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A diamond grinding wheel wears in what ways?

Views: 201     Author: zhongle     Publish Time: 2023-08-02      Origin: Site Inquire

A diamond grinding wheel wears in what ways?

Following the operation of the diamond grinding wheel, the diamond abrasive surface is dispersed under low grinding force and speed conditions, with many edges reflecting the diamond abrasive's small wear plane. This is because the mechanical wear brought on by the mechanical conflict between the superhard data and the diamond abrasive particles occurs gradually, and the amount of abrasive particle wear is directly inversely proportional to the length of the grinding stroke.


The crystal integrity of diamond abrasives determines the degree of graphitization, and the degree of graphitization is correlated with crystal orientation, according to the properties of diamonds. Good crystal integrity diamond abrasives have little to no graphitization loss.


Some of the diamond abrasive grains on the diamond grinding wheel break and crack, resulting in the whole grain falling off. Crystal cleavage, which is defined as a plane rupture brought on by the type, distribution, and chemical bond of crystal structure element 7, frequently takes place along the directional plane at the end of the strength of the chemical bond.


The irregular grinding process causes the abrasive to rise to a high temperature instantly, cool quickly under the influence of the grinding fluid, and repeat the process numerous times. This creates a significant amount of thermal stress on the abrasive's surface, which causes the surface to crack, as well as fracture wear, defect distribution, and oxidation of the diamond abrasive. Due to the proximity of graphitization, thermal stress first develops at the abrasive crystal's surface flaws, leading to multiple cracks that propagate under the influence of grinding force. As a result, some of the weakest strength of the crushing and falling abrasive is a result of the interaction between grinding force and grinding heat.


Reasonable diamond abrasive and bond selection:

Abrasive particle size selection

The size of the abrasive particles in a diamond grinding wheel has a direct impact on the surface quality and processing power of superhard data grinding. Assuming that the processing quality requirements can be met, the coarser particle size should be chosen as much as possible to improve processing power. Abrasive with a particle size of 120-150# can be used for coarse grinding, abrasive with a particle size of 180-240# can be used for fine grinding, and micro-powder abrasive with a particle size of W40-W7 can be used for superfine grinding.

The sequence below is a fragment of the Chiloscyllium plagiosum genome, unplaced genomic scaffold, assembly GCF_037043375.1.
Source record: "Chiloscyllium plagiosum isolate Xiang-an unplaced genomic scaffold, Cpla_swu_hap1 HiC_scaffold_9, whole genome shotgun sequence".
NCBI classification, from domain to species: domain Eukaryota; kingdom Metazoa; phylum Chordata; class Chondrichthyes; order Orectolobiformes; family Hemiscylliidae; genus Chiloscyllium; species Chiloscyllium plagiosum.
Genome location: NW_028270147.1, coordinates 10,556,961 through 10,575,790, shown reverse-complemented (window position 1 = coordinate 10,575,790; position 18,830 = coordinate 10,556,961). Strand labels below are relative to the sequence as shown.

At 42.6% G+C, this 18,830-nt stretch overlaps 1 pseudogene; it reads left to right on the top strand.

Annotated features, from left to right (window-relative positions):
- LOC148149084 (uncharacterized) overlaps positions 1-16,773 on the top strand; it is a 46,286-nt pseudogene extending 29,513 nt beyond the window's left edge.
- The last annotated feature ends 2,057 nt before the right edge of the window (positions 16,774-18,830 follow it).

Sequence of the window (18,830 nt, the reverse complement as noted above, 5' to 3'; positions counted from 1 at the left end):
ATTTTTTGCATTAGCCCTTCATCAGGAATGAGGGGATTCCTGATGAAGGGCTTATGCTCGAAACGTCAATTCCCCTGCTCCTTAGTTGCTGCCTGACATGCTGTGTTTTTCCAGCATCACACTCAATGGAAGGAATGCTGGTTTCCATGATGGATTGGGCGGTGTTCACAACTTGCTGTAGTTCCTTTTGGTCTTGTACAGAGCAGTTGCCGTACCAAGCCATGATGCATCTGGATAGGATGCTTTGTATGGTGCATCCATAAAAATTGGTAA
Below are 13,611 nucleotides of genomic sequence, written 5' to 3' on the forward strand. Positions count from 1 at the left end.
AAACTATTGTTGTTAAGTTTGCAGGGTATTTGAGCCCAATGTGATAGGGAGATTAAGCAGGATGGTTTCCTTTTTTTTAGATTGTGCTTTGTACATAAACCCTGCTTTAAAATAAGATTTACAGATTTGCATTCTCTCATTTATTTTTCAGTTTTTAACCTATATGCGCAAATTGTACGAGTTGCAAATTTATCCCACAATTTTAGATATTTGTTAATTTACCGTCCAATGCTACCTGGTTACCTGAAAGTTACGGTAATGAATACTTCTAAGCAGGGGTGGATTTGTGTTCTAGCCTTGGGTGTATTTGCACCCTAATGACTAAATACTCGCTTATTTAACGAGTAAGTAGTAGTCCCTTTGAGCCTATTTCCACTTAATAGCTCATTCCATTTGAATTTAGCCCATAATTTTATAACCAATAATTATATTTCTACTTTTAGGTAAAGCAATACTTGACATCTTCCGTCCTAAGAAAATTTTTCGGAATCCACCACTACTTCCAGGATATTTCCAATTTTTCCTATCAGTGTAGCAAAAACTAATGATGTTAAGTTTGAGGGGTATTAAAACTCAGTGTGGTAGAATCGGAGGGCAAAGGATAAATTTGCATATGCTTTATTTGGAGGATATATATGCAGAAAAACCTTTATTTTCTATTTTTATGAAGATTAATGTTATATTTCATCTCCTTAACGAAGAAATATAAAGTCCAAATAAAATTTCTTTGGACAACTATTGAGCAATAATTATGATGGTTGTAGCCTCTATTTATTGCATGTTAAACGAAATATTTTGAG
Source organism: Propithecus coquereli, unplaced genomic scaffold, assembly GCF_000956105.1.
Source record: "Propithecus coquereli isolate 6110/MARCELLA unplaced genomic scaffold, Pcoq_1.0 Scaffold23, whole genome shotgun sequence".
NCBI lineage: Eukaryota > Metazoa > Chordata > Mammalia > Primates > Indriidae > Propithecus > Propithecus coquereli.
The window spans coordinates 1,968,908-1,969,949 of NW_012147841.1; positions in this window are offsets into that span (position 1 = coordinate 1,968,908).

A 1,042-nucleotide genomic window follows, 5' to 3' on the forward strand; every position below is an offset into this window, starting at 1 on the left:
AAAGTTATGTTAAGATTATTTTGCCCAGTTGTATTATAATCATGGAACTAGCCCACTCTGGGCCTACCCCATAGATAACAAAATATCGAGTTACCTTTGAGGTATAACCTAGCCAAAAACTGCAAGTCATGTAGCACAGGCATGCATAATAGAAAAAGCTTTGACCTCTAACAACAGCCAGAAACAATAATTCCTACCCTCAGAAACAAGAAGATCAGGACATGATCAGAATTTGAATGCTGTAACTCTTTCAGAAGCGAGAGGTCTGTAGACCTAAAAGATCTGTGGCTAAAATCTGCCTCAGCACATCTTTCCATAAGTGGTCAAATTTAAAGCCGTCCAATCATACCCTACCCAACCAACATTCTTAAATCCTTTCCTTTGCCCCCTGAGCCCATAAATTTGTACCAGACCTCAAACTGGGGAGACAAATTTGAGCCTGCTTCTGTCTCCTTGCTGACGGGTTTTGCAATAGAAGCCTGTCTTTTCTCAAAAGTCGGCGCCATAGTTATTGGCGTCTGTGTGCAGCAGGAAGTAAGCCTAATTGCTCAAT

Abrasive concentration selection

The abrasive concentration in a diamond grinding wheel has a certain influence on the grinding effect of superhard data, too high or too low concentration will cause the premature drop of abrasive, so the grinding wheel loss cost addition test results show that in coarse grinding, a higher concentration can be selected to add the number of useful abrasive particles per unit area, and in improving the processing power + fine grinding, a lower concentration should be selected. Under normal conditions, coarse grinding can be done with an abrasive concentration of 100-150%, and fine grinding can be done with an abrasive concentration of 75-100%.


Choosing a binding agent

Diamond abrasives with intact crystal shapes and a relatively high grinding ratio are suitable for metal bonds with excellent thermal conductivity, such as those found in bronze grinding wheels, which have a stronger binding force on abrasive grains. Due to its poor adhesion to abrasive particles, the resin bond is suitable for diamond abrasives with high brittleness and low strength. The ceramic bond serves a purpose between the aforementioned two. Cast iron short fiber bonds have a binding force of 50–100 kg/mm2 and a tensile strength of 15–30 kg/mm2, which is significantly higher than the function of common metal bonds. The diamond grinding wheel has a grinding ratio that is roughly 4-5 times greater than the resin bond grinding wheel, making it ideal for the production of diamond grinding wheels with unbroken crystal shapes.


Mechanical conflict wear primarily affects diamond abrasive particles when low grinding force and speed are present. The diamond particles oxidize and graphitize when the temperature in the grinding zone is high. The combined effect of grinding force and grinding heat causes the cleavage and crushing of abrasive particles. The whole grains fall off when the mechanical force acting on the grinding grains is greater than the force holding the grinding wheel bond together.

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